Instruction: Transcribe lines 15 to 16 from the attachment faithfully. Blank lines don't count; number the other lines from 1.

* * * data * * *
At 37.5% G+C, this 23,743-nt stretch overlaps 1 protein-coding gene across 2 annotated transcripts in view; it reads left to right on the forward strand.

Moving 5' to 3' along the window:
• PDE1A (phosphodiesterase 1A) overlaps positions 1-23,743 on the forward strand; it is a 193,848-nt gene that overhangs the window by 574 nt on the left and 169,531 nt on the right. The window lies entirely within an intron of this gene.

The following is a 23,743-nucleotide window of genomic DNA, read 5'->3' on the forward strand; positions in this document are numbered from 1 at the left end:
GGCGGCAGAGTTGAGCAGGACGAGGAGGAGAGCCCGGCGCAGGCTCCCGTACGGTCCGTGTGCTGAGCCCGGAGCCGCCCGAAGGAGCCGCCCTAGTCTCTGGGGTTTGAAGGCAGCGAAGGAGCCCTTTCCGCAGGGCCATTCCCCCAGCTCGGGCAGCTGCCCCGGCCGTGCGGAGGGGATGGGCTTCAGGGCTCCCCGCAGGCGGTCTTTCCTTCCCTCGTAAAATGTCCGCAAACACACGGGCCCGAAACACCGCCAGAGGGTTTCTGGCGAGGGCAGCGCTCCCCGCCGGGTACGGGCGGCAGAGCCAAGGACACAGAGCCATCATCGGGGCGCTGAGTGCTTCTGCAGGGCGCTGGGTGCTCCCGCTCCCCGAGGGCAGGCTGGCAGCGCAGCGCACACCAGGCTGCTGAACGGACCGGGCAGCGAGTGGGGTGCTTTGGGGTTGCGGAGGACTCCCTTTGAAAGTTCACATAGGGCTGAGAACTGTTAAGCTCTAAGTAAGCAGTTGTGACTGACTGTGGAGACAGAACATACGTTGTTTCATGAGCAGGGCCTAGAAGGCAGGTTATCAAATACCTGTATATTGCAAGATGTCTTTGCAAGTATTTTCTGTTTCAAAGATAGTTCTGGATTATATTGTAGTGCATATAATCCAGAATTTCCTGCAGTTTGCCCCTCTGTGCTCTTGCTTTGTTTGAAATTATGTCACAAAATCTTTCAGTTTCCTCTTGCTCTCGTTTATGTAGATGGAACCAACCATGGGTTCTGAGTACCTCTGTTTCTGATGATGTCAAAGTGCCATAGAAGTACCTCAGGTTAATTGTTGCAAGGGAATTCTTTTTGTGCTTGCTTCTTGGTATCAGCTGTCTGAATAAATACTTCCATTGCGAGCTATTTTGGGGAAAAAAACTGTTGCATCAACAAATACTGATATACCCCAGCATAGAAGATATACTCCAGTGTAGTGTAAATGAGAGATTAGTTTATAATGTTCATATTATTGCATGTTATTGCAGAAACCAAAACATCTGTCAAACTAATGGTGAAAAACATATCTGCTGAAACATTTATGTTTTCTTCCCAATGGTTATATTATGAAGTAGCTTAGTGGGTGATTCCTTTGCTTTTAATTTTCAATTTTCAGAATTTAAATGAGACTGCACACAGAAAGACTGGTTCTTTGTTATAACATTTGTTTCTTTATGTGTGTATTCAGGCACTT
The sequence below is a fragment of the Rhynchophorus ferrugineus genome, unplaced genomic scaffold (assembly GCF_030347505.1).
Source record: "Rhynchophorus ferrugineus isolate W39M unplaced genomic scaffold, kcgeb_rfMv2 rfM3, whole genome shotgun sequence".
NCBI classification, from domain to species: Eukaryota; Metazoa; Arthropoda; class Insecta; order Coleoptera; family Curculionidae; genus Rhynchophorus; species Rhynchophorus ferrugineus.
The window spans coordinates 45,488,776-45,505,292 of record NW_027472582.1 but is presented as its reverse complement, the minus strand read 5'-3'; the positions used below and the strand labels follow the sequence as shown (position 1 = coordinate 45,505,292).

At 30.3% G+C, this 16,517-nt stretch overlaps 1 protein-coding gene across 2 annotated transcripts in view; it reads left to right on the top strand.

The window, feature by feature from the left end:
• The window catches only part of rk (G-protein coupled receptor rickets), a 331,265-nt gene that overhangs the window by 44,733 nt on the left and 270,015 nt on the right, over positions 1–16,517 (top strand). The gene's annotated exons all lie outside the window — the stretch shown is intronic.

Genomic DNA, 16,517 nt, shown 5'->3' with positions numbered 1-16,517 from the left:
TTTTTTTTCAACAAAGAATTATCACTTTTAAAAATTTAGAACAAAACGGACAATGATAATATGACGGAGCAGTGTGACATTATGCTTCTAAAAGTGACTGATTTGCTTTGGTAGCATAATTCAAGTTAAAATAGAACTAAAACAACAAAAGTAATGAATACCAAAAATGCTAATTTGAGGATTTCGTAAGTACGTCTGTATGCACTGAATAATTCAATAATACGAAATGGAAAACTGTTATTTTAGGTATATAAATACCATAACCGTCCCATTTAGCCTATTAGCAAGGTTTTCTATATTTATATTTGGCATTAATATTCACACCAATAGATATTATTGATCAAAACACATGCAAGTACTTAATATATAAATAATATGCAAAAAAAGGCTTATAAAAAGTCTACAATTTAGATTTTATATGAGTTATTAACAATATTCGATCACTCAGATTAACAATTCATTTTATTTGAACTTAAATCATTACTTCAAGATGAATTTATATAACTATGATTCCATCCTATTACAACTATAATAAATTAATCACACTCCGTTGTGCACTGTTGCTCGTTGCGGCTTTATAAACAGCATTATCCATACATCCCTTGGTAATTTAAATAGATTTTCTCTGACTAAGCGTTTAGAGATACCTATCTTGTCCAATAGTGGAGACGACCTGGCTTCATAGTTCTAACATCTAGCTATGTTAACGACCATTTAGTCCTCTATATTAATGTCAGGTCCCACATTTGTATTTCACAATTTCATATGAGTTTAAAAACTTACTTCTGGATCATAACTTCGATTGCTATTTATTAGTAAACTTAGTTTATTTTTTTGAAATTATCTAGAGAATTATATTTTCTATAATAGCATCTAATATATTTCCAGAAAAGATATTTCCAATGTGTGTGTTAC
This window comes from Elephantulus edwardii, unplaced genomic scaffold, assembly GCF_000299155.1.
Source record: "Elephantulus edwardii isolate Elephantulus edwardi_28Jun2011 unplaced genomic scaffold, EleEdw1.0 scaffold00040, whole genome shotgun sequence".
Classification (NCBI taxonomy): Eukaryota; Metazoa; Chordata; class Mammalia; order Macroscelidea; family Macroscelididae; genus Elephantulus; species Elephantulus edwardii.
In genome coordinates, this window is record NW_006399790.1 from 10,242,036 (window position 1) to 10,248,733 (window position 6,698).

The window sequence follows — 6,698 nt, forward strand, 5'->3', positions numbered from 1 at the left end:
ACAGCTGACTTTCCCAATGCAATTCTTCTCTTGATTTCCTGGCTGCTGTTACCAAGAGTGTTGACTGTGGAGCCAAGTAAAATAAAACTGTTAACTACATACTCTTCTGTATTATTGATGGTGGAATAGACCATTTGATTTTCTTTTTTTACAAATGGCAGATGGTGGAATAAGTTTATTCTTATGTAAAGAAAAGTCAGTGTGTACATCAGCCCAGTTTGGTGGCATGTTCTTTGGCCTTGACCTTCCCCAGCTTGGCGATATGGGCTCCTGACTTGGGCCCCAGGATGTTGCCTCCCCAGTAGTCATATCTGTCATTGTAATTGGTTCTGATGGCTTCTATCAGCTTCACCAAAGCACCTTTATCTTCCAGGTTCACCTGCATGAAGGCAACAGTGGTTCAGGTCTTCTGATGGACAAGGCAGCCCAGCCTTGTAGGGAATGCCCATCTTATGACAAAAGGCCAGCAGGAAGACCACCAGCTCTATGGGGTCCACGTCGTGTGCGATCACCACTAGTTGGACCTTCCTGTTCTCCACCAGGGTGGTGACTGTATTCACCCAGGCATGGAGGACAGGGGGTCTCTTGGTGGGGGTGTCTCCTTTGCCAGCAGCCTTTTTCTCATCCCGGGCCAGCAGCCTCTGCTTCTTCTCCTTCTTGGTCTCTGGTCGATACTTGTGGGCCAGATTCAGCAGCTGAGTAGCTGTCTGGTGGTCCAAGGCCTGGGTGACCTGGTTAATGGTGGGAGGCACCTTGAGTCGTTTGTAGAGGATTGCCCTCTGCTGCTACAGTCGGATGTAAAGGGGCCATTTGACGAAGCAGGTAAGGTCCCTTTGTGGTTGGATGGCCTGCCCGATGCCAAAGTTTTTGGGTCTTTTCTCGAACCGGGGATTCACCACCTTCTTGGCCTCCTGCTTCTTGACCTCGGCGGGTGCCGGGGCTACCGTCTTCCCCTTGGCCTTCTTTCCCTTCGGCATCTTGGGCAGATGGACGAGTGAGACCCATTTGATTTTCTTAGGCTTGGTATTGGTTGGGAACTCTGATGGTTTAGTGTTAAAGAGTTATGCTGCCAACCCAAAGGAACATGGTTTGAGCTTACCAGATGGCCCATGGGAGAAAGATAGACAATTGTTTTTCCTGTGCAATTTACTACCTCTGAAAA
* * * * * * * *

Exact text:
This window comes from Elephantulus edwardii, unplaced genomic scaffold, assembly GCF_000299155.1.
Source record: "Elephantulus edwardii isolate Elephantulus edwardi_28Jun2011 unplaced genomic scaffold, EleEdw1.0 scaffold00040, whole genome shotgun sequence".